Audio on the 4K disc is included in lossless English 2.0 mono in DTS-HD Master Audio format (the previous Blu-ray was lossy Dolby Digital). The film’s sound has always been in mono, which lends a deliberate vintage quality to the experience, so this is as it should be. Dialogue is clean and discernible, and the score’s occasional music cues are well balanced in the mix. Additional audio options include French and Spanish 1.0 mono in Dolby Digital, while subtitle options include English (for the Deaf and Hard of Hearing), French, Dutch, and Spanish.
Warner’s Ultra HD package includes the remastered film in 4K on UHD, as well as a newly-authored Blu-ray with the remastered film in 1080p HD. Both discs include:
- Audio Commentary by Peter Billingsley and Bob Clark
To this, the Blu-ray adds the following new and legacy special features:
- Christmas in Ohio: A Christmas Story House (HD – 21:15)
- Another Christmas Story (SD – 18:18)
- Daisy Red Ryder: A History (SD – 5:18)
- Get a Leg Up (SD – 4:38)
- “Flash Gordon” Deleted Script Pages (HD text feature – 3:11)
- Leg Lamp Spot (SD – :49)
- Jean Shepherd Original Radio Recordings
- Duel in the Snow, or Red Ryder Nails the Cleveland Street Kid (38:07)
- Flick’s Tongue (30:50)
- Theatrical Trailer (SD – 2:10)
The audio commentary with Billingsley and Clark is nostalgic and certainly informative, if a bit low key. Another Christmas Story is a fun little retrospective that—along with the other vintage featurettes—was produced by our old friend J.M. Kenny for the 20th Anniversary Special Edition DVD in 2003. It includes interviews with Billingsley and Clark, along with R.D. Robb (Schwartz), Scott Schwartz (Flick), and Zack Ward (Scut Farcus). A surprise here is that there’s a new feature for this 4K release, Christmas in Ohio, with actor Ian Petrella (Randy) and developer Brian Jones, who in 2004 purchased and renovated the Cleveland house used to shoot the film’s exteriors and now runs it as a museum. The Script Pages and Leg Lamp Spot were included as Easter eggs on the DVD, so it’s good to see them carry over. Another nice surprise is that the original Jean Shepherd radio show readings from the DVD—that were omitted from the 2008 Blu-ray—have been restored here. So all that’s missing from the DVD are a pair of interactive games (one involving trivia and the other a secret decoder challenge). Of course, you also get the usual Movies Anywhere Digital code on a paper insert.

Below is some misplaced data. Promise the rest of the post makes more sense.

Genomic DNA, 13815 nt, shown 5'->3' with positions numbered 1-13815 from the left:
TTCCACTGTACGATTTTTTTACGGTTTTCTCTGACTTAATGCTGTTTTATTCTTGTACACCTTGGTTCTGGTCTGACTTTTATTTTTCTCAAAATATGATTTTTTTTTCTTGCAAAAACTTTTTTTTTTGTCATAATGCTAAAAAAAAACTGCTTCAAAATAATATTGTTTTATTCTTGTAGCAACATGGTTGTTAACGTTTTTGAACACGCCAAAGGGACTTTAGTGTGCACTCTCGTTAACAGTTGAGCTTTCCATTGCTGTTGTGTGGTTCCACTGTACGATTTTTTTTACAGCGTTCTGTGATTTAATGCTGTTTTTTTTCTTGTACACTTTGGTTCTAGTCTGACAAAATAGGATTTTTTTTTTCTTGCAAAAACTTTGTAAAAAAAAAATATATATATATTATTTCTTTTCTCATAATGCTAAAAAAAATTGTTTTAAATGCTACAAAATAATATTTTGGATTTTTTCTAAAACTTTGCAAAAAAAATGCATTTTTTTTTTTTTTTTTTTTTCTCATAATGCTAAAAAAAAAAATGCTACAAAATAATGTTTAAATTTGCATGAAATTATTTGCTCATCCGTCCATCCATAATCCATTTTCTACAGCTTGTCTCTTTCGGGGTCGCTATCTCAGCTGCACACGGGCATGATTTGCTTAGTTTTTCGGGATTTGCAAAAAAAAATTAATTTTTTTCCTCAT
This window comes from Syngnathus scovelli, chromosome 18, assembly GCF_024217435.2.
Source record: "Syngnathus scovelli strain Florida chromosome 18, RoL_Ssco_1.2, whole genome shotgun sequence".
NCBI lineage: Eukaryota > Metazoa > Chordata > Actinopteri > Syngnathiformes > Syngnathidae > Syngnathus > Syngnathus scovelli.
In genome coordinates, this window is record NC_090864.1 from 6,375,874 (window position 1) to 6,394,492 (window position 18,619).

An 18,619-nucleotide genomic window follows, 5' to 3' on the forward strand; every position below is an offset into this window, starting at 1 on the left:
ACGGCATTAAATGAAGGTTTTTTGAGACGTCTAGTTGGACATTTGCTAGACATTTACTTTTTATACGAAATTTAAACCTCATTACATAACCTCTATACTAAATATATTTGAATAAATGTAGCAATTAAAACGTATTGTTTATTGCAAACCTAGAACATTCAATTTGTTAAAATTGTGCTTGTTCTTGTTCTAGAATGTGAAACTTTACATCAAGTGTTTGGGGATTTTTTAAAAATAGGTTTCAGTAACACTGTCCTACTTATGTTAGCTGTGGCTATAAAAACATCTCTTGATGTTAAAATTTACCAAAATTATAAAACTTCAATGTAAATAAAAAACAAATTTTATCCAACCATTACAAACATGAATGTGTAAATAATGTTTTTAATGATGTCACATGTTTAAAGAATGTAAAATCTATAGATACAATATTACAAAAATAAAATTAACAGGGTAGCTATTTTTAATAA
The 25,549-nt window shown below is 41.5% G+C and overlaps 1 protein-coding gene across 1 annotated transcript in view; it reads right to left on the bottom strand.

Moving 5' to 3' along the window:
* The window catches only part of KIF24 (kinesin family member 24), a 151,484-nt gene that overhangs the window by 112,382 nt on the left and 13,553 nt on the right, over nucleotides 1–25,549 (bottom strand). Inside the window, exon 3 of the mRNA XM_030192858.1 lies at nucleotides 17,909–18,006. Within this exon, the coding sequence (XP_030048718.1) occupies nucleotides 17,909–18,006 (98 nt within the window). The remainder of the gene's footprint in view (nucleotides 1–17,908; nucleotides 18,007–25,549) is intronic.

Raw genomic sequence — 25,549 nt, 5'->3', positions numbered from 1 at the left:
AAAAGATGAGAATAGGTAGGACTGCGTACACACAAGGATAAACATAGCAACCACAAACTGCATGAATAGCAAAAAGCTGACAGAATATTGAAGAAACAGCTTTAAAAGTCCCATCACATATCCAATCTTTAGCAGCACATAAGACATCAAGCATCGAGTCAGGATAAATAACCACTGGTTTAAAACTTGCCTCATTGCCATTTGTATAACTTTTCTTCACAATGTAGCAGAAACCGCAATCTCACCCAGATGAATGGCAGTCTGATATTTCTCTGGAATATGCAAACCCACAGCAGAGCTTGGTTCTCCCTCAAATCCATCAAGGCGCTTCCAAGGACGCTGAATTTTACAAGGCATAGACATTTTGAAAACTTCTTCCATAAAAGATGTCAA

A Christmas Story is another modern holiday classic that never fails to entertain, a film that both Gen-Xers and Boomers alike have come to love, but that offers plenty of charm and humor for younger viewers too. With both a solid 4K presentation and a remastered Blu-ray, not to mention a new special feature and a more complete archive of the classic extras too, Warner’s Ultra HD package offers good value for fans of the film. If you count yourself among them, the title is certainly recommended.
- Bill Hunt